A couple of weeks ago, I had someone come in my office who has lived abroad since he was 7 years old. He is a citizen of the United States and Netherlands. He has never filed United States income tax returns. We discussed the general rule that US citizens must file returns and pay tax on their worldwide income. This meant that he should be filing a Form 1040 Return each year. It also meant that he should have been filing for the last 20 years or so of his adult working years a Form 1040 even though he is not living or working in the US. We discussed that although there may be a Netherlands tax treaty with the United States it does not eliminate the need to file tax returns. To add insult to injury, there could be taxes due, along with a whole host of penalties.
In addition to income taxes, having a bank account in the Netherlands could subject him to the Foreign Bank Account Reporting (FBAR) rules and penalties for failure to file for at least the last six years.
To help certain United States taxpayers, the IRS has previously put in place procedures to deal with many foreign bank account problems and to reduce compliance problems. These programs are explored in some detail at Foreign Offshore Accounts: IRS Third Amnesty Program and Electronic Reporting of Foreign Bank and Financial Accounts (FBAR), and Quiet Disclosures of Offshore Foreign Accounts. However, these programs did not adequately address the tax and compliance hardships of many United States citizens living abroad. To make things easier for these taxpayers, the IRS announced yesterday, June 18, 2014, a new Streamlined Foreign Offshore Procedures under IR-2014-73. Here are the details:
A taxpayer who is eligible to use these Streamlined Foreign Offshore Procedures and who complies with its requirements can avoid:
Even if returns properly filed under these procedures are subsequently selected for audit under existing IRS audit selection processes, the taxpayer will not be subject to failure-to-file and failure-to-pay penalties or accuracy-related penalties with respect to amounts reported on those returns, or to information return penalties or FBAR penalties, unless the examination results in a determination that the original tax noncompliance was fraudulent and/or that the FBAR violation was willful.
However, any previously assessed penalties with respect to those years, however, will not be abated. Further, as with any U.S. tax return filed in the normal course, if the IRS determines an additional tax deficiency for a return submitted under these procedures, the IRS may assert applicable additions to tax and penalties relating to that additional deficiency.
Retirement and Savings Plan Deferral Elections: For returns filed under these procedures, retroactive relief will be provided for failure to timely elect income deferral on certain retirement and savings plans where deferral is permitted by an applicable tax treaty. The proper deferral elections with respect to such plans must be made with the submission.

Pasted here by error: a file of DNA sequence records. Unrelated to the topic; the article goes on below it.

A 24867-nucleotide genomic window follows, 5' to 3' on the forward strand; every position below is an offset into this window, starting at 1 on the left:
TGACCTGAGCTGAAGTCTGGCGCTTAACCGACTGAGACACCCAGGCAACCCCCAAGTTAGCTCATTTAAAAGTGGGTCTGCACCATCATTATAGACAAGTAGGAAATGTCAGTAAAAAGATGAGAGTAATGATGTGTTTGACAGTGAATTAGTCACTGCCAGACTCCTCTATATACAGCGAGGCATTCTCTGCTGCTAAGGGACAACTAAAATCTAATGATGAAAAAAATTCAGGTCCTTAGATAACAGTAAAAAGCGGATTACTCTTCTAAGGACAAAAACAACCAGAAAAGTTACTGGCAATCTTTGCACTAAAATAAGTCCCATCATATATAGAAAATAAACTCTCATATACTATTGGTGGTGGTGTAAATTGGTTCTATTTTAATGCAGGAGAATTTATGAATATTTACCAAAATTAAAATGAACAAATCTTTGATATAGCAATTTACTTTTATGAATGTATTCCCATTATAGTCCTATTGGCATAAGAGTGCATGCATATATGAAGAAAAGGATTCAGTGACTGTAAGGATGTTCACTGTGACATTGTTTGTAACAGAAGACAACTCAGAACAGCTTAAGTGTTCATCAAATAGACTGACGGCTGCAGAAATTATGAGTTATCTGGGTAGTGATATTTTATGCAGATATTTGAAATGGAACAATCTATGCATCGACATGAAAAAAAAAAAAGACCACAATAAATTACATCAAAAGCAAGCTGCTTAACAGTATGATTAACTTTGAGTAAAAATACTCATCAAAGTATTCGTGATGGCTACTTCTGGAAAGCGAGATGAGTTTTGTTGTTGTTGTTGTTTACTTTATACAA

In addition to having to meet the general eligibility criteria of these offshore programs, individual U.S. taxpayers, or estates of individual U.S. taxpayers, seeking to use the Streamlined Foreign Offshore Procedures must:
Non-willful conduct is conduct that is due to negligence, inadvertence, or mistake or conduct that is the result of a good faith misunderstanding of the requirements of the law.
Non-residency requirement applicable to individuals who are U.S. citizens or lawful permanent residents (i.e., “green card holders”): Individual U.S. citizens or lawful permanent residents, or estates of U.S. citizens or lawful permanent residents, meet the applicable non-residency requirement if, in any one or more of the most recent three years for which the U.S. tax return due date (or properly applied for extended due date) has passed, the individual did not have a U.S. abode and the individual was physically outside the United States for at least 330 full days.
Under IRC section 911 and its regulations, which apply for purposes of these procedures, neither temporary presence of the individual in the United States nor maintenance of a dwelling in the United States by an individual necessarily mean that the individual’s abode is in the United States.
U.S. taxpayers eligible to use the Streamlined Foreign Offshore Procedures must do the following:
This is a very favorable development to US citizens living abroad who have no idea of their tax responsibilities to the United States. As always, the devil is in the details, so tax counsel should be sought to insure that the various submissions meet all requirements under this Streamlined Foreign Offshore Procedures. There is just too much at stake to do otherwise.
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